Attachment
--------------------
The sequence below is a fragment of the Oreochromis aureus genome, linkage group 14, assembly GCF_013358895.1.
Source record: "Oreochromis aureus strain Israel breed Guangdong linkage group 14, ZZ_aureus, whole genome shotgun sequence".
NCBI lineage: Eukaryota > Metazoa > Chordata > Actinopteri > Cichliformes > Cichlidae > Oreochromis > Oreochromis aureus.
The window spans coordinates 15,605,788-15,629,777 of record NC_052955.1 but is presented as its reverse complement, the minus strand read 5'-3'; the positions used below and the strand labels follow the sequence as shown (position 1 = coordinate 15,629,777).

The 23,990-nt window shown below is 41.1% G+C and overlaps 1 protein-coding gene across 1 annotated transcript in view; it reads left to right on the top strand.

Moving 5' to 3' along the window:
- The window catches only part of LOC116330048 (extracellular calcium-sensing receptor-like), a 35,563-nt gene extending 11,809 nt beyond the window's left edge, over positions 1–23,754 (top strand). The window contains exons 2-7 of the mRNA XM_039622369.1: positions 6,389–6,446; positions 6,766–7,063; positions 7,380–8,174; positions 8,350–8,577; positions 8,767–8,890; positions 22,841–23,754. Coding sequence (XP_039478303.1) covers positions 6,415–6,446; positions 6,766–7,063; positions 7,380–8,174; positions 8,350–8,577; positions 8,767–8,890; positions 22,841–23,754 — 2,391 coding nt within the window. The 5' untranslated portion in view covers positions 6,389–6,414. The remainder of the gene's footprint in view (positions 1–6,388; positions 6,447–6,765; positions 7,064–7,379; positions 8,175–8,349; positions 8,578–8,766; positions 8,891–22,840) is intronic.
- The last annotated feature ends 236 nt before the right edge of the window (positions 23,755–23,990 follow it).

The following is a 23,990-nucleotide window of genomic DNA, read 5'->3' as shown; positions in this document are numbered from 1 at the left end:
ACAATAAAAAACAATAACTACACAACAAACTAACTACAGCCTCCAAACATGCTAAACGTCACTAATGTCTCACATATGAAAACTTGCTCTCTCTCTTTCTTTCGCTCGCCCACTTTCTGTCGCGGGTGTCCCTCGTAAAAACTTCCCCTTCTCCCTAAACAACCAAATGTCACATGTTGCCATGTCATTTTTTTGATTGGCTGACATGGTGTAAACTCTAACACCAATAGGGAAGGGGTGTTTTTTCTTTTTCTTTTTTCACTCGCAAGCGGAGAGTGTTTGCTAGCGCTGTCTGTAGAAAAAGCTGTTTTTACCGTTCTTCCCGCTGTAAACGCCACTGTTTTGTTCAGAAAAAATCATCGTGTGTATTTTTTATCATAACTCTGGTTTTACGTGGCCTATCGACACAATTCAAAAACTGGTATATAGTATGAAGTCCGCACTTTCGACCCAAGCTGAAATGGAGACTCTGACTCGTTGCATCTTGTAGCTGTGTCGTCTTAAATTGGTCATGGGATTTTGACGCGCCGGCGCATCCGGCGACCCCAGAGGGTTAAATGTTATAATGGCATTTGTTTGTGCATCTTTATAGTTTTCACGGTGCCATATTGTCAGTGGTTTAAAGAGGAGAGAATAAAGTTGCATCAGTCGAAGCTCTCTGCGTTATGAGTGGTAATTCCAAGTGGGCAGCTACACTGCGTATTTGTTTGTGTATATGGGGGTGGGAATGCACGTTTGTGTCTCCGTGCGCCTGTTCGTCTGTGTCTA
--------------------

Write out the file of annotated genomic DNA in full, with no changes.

The sequence below is a fragment of the Oreochromis aureus genome, linkage group 14, assembly GCF_013358895.1.
Source record: "Oreochromis aureus strain Israel breed Guangdong linkage group 14, ZZ_aureus, whole genome shotgun sequence".
NCBI lineage: Eukaryota > Metazoa > Chordata > Actinopteri > Cichliformes > Cichlidae > Oreochromis > Oreochromis aureus.
The window spans coordinates 15,605,788-15,629,777 of record NC_052955.1 but is presented as its reverse complement, the minus strand read 5'-3'; the positions used below and the strand labels follow the sequence as shown (position 1 = coordinate 15,629,777).

The 23,990-nt window shown below is 41.1% G+C and overlaps 1 protein-coding gene across 1 annotated transcript in view; it reads left to right on the top strand.

Moving 5' to 3' along the window:
- The window catches only part of LOC116330048 (extracellular calcium-sensing receptor-like), a 35,563-nt gene extending 11,809 nt beyond the window's left edge, over positions 1–23,754 (top strand). The window contains exons 2-7 of the mRNA XM_039622369.1: positions 6,389–6,446; positions 6,766–7,063; positions 7,380–8,174; positions 8,350–8,577; positions 8,767–8,890; positions 22,841–23,754. Coding sequence (XP_039478303.1) covers positions 6,415–6,446; positions 6,766–7,063; positions 7,380–8,174; positions 8,350–8,577; positions 8,767–8,890; positions 22,841–23,754 — 2,391 coding nt within the window. The 5' untranslated portion in view covers positions 6,389–6,414. The remainder of the gene's footprint in view (positions 1–6,388; positions 6,447–6,765; positions 7,064–7,379; positions 8,175–8,349; positions 8,578–8,766; positions 8,891–22,840) is intronic.
- The last annotated feature ends 236 nt before the right edge of the window (positions 23,755–23,990 follow it).

The following is a 23,990-nucleotide window of genomic DNA, read 5'->3' as shown; positions in this document are numbered from 1 at the left end:
ACAATAAAAAACAATAACTACACAACAAACTAACTACAGCCTCCAAACATGCTAAACGTCACTAATGTCTCACATATGAAAACTTGCTCTCTCTCTTTCTTTCGCTCGCCCACTTTCTGTCGCGGGTGTCCCTCGTAAAAACTTCCCCTTCTCCCTAAACAACCAAATGTCACATGTTGCCATGTCATTTTTTTGATTGGCTGACATGGTGTAAACTCTAACACCAATAGGGAAGGGGTGTTTTTTCTTTTTCTTTTTTCACTCGCAAGCGGAGAGTGTTTGCTAGCGCTGTCTGTAGAAAAAGCTGTTTTTACCGTTCTTCCCGCTGTAAACGCCACTGTTTTGTTCAGAAAAAATCATCGTGTGTATTTTTTATCATAACTCTGGTTTTACGTGGCCTATCGACACAATTCAAAAACTGGTATATAGTATGAAGTCCGCACTTTCGACCCAAGCTGAAATGGAGACTCTGACTCGTTGCATCTTGTAGCTGTGTCGTCTTAAATTGGTCATGGGATTTTGACGCGCCGGCGCATCCGGCGACCCCAGAGGGTTAAATGTTATAATGGCATTTGTTTGTGCATCTTTATAGTTTTCACGGTGCCATATTGTCAGTGGTTTAAAGAGGAGAGAATAAAGTTGCATCAGTCGAAGCTCTCTGCGTTATGAGTGGTAATTCCAAGTGGGCAGCTACACTGCGTATTTGTTTGTGTATATGGGGGTGGGAATGCACGTTTGTGTCTCCGTGCGCCTGTTCGTCTGTGTCTA